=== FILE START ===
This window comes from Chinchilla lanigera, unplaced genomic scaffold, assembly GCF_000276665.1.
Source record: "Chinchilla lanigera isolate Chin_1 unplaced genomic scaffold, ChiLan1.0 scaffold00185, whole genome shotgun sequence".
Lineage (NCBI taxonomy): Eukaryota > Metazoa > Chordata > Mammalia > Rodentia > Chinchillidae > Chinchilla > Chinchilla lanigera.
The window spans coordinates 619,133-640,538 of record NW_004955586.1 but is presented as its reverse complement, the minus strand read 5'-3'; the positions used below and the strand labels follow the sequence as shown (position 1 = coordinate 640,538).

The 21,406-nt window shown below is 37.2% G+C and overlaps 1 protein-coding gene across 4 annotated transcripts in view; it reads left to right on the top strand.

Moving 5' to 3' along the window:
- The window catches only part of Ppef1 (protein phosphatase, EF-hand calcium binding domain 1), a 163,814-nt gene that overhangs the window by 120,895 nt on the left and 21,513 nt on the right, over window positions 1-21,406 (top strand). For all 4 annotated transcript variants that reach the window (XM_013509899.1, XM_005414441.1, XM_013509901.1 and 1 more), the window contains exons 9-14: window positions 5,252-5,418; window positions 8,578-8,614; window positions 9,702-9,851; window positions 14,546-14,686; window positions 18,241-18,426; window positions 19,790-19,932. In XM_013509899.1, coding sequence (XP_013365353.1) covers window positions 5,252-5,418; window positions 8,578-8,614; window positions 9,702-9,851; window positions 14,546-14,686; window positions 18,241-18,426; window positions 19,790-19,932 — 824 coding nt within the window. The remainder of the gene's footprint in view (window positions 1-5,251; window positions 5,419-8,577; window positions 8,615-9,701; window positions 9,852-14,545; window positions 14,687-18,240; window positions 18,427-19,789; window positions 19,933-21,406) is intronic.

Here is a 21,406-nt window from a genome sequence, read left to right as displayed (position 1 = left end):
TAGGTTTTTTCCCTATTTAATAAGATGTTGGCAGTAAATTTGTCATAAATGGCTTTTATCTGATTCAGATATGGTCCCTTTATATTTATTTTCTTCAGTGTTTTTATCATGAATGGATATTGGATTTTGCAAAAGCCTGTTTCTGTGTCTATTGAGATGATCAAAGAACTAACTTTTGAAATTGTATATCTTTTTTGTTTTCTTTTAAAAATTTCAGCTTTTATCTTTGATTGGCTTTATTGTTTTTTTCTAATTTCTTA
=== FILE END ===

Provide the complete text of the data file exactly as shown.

This window comes from Chinchilla lanigera, unplaced genomic scaffold, assembly GCF_000276665.1.
Source record: "Chinchilla lanigera isolate Chin_1 unplaced genomic scaffold, ChiLan1.0 scaffold00185, whole genome shotgun sequence".
Lineage (NCBI taxonomy): Eukaryota > Metazoa > Chordata > Mammalia > Rodentia > Chinchillidae > Chinchilla > Chinchilla lanigera.
The window spans coordinates 619,133-640,538 of record NW_004955586.1 but is presented as its reverse complement, the minus strand read 5'-3'; the positions used below and the strand labels follow the sequence as shown (position 1 = coordinate 640,538).

The 21,406-nt window shown below is 37.2% G+C and overlaps 1 protein-coding gene across 4 annotated transcripts in view; it reads left to right on the top strand.

Moving 5' to 3' along the window:
- The window catches only part of Ppef1 (protein phosphatase, EF-hand calcium binding domain 1), a 163,814-nt gene that overhangs the window by 120,895 nt on the left and 21,513 nt on the right, over window positions 1-21,406 (top strand). For all 4 annotated transcript variants that reach the window (XM_013509899.1, XM_005414441.1, XM_013509901.1 and 1 more), the window contains exons 9-14: window positions 5,252-5,418; window positions 8,578-8,614; window positions 9,702-9,851; window positions 14,546-14,686; window positions 18,241-18,426; window positions 19,790-19,932. In XM_013509899.1, coding sequence (XP_013365353.1) covers window positions 5,252-5,418; window positions 8,578-8,614; window positions 9,702-9,851; window positions 14,546-14,686; window positions 18,241-18,426; window positions 19,790-19,932 — 824 coding nt within the window. The remainder of the gene's footprint in view (window positions 1-5,251; window positions 5,419-8,577; window positions 8,615-9,701; window positions 9,852-14,545; window positions 14,687-18,240; window positions 18,427-19,789; window positions 19,933-21,406) is intronic.

Here is a 21,406-nt window from a genome sequence, read left to right as displayed (position 1 = left end):
TAGGTTTTTTCCCTATTTAATAAGATGTTGGCAGTAAATTTGTCATAAATGGCTTTTATCTGATTCAGATATGGTCCCTTTATATTTATTTTCTTCAGTGTTTTTATCATGAATGGATATTGGATTTTGCAAAAGCCTGTTTCTGTGTCTATTGAGATGATCAAAGAACTAACTTTTGAAATTGTATATCTTTTTTGTTTTCTTTTAAAAATTTCAGCTTTTATCTTTGATTGGCTTTATTGTTTTTTTCTAATTTCTTA